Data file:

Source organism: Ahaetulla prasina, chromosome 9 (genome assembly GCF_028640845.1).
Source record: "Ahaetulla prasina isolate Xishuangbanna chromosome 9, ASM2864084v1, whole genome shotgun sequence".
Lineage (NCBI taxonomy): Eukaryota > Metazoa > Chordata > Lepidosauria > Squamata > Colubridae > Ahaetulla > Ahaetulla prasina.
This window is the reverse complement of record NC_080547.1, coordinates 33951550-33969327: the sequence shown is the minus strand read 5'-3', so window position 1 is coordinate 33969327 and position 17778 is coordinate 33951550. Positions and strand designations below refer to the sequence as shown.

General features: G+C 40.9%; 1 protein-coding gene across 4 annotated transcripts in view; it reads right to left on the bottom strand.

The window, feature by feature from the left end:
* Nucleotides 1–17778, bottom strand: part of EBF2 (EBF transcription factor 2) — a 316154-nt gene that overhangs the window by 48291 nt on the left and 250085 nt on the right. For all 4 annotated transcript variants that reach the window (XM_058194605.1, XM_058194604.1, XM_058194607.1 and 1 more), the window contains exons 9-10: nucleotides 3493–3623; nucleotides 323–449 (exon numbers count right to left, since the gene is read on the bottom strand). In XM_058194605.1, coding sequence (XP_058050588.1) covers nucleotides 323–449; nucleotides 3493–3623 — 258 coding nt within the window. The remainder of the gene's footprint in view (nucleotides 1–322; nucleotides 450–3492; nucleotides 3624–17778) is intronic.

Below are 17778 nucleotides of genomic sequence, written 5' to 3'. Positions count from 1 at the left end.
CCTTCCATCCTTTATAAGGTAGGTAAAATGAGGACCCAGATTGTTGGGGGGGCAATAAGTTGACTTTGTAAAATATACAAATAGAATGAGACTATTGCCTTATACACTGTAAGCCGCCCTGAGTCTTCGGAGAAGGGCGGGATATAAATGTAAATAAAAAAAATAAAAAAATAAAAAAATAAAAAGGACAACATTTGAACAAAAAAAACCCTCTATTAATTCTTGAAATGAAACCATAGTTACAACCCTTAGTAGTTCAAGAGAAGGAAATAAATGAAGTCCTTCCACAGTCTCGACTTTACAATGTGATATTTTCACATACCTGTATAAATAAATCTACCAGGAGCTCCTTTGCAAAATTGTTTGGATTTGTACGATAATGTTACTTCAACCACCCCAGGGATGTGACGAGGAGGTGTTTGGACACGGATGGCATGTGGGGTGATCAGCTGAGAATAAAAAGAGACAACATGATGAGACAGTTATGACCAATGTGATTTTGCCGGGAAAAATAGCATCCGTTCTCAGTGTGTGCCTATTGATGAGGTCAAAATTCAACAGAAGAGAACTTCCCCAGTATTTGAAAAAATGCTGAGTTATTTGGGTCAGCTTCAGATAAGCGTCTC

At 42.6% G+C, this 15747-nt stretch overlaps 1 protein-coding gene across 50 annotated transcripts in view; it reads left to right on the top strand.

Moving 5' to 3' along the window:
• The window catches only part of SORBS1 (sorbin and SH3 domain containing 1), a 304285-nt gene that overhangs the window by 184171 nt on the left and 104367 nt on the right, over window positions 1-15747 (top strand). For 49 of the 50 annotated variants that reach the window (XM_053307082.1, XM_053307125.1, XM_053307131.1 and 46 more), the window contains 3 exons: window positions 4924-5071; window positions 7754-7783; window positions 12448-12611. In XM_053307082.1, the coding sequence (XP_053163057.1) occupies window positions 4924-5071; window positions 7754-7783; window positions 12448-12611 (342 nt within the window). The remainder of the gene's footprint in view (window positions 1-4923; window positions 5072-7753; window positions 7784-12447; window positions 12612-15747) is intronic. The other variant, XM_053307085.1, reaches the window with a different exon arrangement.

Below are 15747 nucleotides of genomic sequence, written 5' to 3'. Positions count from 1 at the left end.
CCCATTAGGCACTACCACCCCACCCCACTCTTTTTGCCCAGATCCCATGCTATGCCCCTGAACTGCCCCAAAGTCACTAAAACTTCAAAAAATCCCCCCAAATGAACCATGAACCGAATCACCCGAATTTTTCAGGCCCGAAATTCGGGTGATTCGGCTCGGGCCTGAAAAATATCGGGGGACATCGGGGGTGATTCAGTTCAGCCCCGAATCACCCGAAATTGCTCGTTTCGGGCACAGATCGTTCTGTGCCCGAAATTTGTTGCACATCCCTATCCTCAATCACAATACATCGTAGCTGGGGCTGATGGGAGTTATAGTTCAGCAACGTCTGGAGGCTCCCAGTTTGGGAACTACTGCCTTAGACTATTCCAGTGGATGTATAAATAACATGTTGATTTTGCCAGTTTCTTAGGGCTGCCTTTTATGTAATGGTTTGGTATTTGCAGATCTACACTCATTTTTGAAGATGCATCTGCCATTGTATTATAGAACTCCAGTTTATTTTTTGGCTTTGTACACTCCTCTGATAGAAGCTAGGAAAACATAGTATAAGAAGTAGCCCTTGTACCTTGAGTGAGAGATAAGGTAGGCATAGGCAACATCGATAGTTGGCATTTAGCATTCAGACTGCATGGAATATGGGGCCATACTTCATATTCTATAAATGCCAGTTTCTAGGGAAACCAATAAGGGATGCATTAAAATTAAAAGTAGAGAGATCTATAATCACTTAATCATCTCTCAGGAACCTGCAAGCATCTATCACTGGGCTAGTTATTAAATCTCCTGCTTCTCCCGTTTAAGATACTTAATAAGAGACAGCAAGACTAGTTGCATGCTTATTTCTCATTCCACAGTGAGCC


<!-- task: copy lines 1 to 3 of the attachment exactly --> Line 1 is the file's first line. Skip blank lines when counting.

Source organism: Ahaetulla prasina, chromosome 9 (genome assembly GCF_028640845.1).
Source record: "Ahaetulla prasina isolate Xishuangbanna chromosome 9, ASM2864084v1, whole genome shotgun sequence".
Lineage (NCBI taxonomy): Eukaryota > Metazoa > Chordata > Lepidosauria > Squamata > Colubridae > Ahaetulla > Ahaetulla prasina.